authored by Margaret Glass, ASTC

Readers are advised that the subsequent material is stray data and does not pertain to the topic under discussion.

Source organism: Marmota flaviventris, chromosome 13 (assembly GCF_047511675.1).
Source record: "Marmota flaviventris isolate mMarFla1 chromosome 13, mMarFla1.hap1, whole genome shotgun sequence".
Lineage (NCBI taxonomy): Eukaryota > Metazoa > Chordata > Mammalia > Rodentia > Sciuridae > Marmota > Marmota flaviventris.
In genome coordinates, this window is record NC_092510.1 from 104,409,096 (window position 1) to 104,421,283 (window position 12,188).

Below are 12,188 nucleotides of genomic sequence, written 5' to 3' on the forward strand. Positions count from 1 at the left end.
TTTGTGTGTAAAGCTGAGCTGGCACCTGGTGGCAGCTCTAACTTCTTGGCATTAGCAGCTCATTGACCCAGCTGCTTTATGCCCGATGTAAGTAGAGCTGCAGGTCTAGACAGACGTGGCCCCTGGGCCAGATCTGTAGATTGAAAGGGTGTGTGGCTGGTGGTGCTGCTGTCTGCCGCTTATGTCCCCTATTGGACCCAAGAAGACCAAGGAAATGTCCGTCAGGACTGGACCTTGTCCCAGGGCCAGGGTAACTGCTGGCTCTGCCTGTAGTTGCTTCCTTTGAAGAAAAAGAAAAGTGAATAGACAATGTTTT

One thing that's hard to appreciate if you don't live around the Beltway is the sheer number of job changes that occur in DC after a major election. Not only will the presidency change hands in 2009, but a fair number of new legislators are coming to Congress. Add to that all of the appointees of a new administration, their related hires, staffers, aides, and interns, and it's a mini population shift. This can only mean a positive change for science and technology policy. Not only is President-elect Obama tech savvy and aware of the need for home-grown innovation and research, he is accompanied by a cohort of legislators that constitute the largest number of science-educated professionals ever in Congress at one time. According to Scientists and Engineers for America , the 111th Congress will include 22 men and women with degrees in science or engineering; another 27 have degrees in the health sciences. For those senators and representatives that have been reelected to the 111th Congress, you can take a look at their voting records on issues of science, technology, innovation, and education here . The transition is already in progress. Today is the last day of the week-long freshman orientation for newly elected legislators. Click here  to listen to my favorite DC NPR morning news segment, Power Breakfast, which describes the office lottery for new legislators that goes on today. Now is the time to start looking for new digs on the local rental market (with leases that match legislative terms) or to watch Craig’s List for that high-end resale furniture!